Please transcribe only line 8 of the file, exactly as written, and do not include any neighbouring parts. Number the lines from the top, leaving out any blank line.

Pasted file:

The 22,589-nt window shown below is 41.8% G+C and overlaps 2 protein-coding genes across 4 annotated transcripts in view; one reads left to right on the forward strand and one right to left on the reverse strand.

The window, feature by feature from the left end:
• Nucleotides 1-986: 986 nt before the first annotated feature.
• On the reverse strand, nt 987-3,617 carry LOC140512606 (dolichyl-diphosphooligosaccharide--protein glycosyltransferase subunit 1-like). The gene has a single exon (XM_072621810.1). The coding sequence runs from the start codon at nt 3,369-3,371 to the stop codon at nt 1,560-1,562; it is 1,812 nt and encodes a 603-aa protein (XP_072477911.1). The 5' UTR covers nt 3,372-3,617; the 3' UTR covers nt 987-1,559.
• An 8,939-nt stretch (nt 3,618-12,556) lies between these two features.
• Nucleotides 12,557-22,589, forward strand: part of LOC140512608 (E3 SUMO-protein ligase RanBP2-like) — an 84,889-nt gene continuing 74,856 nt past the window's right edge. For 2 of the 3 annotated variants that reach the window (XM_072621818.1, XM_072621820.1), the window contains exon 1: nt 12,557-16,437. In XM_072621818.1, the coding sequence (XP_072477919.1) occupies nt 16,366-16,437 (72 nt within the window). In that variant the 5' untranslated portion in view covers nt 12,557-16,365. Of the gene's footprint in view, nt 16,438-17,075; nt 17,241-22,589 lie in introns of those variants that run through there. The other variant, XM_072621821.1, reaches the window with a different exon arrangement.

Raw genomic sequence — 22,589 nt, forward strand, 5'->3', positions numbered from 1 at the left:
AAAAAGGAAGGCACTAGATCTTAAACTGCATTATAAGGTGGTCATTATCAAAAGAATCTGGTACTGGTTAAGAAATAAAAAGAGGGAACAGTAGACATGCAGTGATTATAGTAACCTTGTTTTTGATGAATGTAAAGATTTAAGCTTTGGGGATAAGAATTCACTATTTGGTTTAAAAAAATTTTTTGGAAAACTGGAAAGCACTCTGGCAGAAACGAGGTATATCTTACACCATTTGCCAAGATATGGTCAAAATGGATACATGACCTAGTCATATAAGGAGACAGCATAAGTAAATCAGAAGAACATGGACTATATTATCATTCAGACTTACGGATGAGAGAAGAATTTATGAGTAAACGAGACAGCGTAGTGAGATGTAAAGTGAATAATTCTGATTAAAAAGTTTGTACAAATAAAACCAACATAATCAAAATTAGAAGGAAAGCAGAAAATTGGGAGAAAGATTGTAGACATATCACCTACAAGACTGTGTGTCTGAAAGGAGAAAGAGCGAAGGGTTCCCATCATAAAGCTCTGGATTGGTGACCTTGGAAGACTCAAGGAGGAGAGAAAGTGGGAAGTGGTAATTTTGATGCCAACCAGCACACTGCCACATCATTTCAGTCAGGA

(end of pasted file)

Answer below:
AAAAAGGAAGGCACTAGATCTTAAACTGCATTATAAGGTGGTCATTATCAAAAGAATCTGGTACTGGTTAAGAAATAAAAAGAGGGAACAGTAGACATGCAGTGATTATAGTAACCTTGTTTTTGATGAATGTAAAGATTTAAGCTTTGGGGATAAGAATTCACTATTTGGTTTAAAAAAATTTTTTGGAAAACTGGAAAGCACTCTGGCAGAAACGAGGTATATCTTACACCATTTGCCAAGATATGGTCAAAATGGATACATGACCTAGTCATATAAGGAGACAGCATAAGTAAATCAGAAGAACATGGACTATATTATCATTCAGACTTACGGATGAGAGAAGAATTTATGAGTAAACGAGACAGCGTAGTGAGATGTAAAGTGAATAATTCTGATTAAAAAGTTTGTACAAATAAAACCAACATAATCAAAATTAGAAGGAAAGCAGAAAATTGGGAGAAAGATTGTAGACATATCACCTACAAGACTGTGTGTCTGAAAGGAGAAAGAGCGAAGGGTTCCCATCATAAAGCTCTGGATTGGTGACCTTGGAAGACTCAAGGAGGAGAGAAAGTGGGAAGTGGTAATTTTGATGCCAACCAGCACACTGCCACATCATTTCAGTCAGGA